TransCanada has told the NEB it does not expect the cost pressure to end any time soon, if ever. At current gas discovery, sales and reserves depletion rates, TransCanada projects that the production capability of the entire Western Canadian Sedimentary Basin is liable to peak and slip into decline within eight to 13 years. Some of the strain is expected to originate within the Canadian petroleum industry as it turns increasingly for its oil supplies to heavy crude and the oil sands, employing gas-fired heat extraction processes.
Use of gas by oil sands mining complexes is projected to triple by 2010 to 590 MMcf/d from 190 MMcf/d. Gas use by heavy-oil operations is expected to grow almost as fast, to 730 MMcf/d in 2010 from 270 MMcf/d. Gas-fired power generation in western Canada, which is also associated with industrial expansion, is forecast to consume 980 MMcf/d by 2010, compared to 490 MMcf/d last year.
When will Alaskan gas arrive to take some of the pressure off western Canadian supplies? Foothills estimates it will take five years from the time when a decision is made to go ahead on building the northern connection. That includes two years of planning, securing transportation contracts, procuring materials and satisfying regulatory and environmental requirements, followed by three years of construction.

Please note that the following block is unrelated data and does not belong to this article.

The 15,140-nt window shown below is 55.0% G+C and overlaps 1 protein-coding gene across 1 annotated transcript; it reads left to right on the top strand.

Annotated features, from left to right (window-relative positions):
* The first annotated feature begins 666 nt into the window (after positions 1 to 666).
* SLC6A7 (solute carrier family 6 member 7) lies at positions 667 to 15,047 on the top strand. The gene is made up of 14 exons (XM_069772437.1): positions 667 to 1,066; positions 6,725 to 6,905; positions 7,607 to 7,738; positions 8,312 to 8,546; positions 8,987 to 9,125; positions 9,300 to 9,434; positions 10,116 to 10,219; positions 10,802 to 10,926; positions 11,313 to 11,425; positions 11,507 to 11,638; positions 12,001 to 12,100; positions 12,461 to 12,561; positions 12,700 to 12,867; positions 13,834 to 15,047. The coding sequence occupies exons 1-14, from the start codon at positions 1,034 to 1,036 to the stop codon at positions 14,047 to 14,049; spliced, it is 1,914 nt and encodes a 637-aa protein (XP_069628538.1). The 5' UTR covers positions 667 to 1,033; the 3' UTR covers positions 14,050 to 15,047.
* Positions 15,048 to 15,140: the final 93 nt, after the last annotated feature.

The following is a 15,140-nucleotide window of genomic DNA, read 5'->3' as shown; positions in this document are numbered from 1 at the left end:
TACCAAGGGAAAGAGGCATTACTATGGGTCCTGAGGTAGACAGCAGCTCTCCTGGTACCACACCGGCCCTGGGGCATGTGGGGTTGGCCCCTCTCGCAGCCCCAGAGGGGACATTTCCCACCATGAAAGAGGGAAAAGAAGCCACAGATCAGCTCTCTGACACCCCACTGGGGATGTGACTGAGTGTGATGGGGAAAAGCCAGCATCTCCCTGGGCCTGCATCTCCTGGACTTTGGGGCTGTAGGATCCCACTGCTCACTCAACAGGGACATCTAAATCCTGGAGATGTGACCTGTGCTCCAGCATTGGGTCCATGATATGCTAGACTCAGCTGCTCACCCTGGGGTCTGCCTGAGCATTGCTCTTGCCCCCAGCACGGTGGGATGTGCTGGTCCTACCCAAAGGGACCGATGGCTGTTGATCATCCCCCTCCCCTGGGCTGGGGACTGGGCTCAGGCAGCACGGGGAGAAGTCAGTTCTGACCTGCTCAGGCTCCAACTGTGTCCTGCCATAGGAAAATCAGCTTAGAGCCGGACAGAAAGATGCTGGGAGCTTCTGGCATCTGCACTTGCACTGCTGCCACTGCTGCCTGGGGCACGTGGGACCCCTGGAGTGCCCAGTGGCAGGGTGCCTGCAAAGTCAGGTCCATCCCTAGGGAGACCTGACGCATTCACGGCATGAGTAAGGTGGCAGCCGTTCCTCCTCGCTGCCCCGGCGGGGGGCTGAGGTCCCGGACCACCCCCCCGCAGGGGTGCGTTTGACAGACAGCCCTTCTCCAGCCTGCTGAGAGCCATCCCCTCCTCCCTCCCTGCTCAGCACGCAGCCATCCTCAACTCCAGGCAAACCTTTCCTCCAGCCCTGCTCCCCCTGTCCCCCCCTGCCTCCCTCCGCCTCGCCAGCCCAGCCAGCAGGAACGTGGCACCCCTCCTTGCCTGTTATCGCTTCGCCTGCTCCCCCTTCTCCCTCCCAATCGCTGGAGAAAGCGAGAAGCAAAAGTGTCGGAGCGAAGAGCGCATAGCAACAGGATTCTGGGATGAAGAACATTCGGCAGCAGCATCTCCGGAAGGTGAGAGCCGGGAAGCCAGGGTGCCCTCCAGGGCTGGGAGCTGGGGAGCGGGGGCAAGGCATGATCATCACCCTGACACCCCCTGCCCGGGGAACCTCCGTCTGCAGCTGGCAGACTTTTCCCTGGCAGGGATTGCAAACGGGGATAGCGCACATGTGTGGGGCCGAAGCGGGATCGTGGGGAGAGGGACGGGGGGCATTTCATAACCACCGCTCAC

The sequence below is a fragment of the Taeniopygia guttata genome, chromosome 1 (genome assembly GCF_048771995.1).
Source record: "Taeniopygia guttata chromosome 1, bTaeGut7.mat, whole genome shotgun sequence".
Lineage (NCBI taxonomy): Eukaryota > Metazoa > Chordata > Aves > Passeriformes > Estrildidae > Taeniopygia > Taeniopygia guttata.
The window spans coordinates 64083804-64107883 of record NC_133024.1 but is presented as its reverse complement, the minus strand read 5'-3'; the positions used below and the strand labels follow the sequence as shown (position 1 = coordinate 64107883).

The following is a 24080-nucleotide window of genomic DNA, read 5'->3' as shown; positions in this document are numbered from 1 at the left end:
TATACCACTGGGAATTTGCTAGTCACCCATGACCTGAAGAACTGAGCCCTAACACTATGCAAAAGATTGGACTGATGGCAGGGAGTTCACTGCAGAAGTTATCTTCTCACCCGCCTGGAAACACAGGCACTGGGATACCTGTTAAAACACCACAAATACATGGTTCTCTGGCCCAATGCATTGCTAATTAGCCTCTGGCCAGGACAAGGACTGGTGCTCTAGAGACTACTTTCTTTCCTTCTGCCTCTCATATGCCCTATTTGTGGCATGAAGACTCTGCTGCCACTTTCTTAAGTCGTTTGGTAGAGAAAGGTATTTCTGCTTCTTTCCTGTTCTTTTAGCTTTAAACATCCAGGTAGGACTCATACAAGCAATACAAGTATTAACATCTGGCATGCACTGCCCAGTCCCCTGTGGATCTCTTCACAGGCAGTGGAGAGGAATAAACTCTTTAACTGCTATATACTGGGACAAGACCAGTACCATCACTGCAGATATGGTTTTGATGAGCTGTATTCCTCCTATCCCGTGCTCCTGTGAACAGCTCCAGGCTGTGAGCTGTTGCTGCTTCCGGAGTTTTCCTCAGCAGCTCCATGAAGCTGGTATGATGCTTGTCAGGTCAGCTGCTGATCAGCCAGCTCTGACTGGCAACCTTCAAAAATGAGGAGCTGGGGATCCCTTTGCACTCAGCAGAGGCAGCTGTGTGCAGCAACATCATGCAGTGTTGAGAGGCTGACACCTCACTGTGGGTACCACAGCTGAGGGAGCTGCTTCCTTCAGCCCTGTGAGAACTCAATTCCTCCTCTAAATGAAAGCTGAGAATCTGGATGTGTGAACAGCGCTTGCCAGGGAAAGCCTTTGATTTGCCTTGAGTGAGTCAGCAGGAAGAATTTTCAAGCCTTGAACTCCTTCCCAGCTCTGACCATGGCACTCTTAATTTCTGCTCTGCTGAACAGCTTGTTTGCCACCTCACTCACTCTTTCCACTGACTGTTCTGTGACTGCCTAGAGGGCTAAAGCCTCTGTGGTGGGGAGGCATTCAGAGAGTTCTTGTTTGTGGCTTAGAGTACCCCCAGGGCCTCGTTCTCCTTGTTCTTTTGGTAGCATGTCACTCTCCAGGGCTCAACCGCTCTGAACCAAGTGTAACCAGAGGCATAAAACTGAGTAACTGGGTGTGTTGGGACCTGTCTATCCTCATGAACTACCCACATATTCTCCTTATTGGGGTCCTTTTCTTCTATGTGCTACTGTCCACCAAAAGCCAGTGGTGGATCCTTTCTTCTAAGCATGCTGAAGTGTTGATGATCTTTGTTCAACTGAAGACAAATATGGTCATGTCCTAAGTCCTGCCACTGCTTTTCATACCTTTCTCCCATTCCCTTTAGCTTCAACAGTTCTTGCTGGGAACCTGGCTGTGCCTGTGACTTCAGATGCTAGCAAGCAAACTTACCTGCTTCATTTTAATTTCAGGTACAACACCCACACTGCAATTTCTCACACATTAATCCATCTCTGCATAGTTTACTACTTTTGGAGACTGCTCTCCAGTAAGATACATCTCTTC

Stewart and McConaghy are not predicting when the decision to go ahead will be made, although they are continuing to advance the megaproject through preliminaries such as nailing down rights-of-way. The Foothills CEOs expect no more than hints to emerge about when the talk about the northern revival will turn into action from hearings in Anchorage, before a natural gas pipelines committee set up by the Alaska State Legislature July 17 and 18 (see related story).
They expect a key element — a plan by the owners of Prudhoe Bay gas, BP, Exxon Mobil and Phillips Petroleum – to take much longer to come together. Current schedules for their feasibility studies indicate it will take until the end of the year for the reports to be completed, then as much as six months longer for corporate decisions on whether to proceed to development, with BP and Exxon Mobil making comparisons between Alaskan prospects and the rest of their global inventories of projects.
Foothills suggests that the northern planning exercise is evolving into a “two-pipeline world” and reports that it is going beyond its ANGTS interests to try to get in on proposals for a Mackenzie Valley line. Stewart and McConaghy expect markets for gas and transportation capacity to decide which line to build when, although they add that governments can make a big difference with decisions on items such as passing on delivery costs to consumers. The Foothills executives predict Canada will honor the treaty that created ANGTS if the Alaskan project is revived.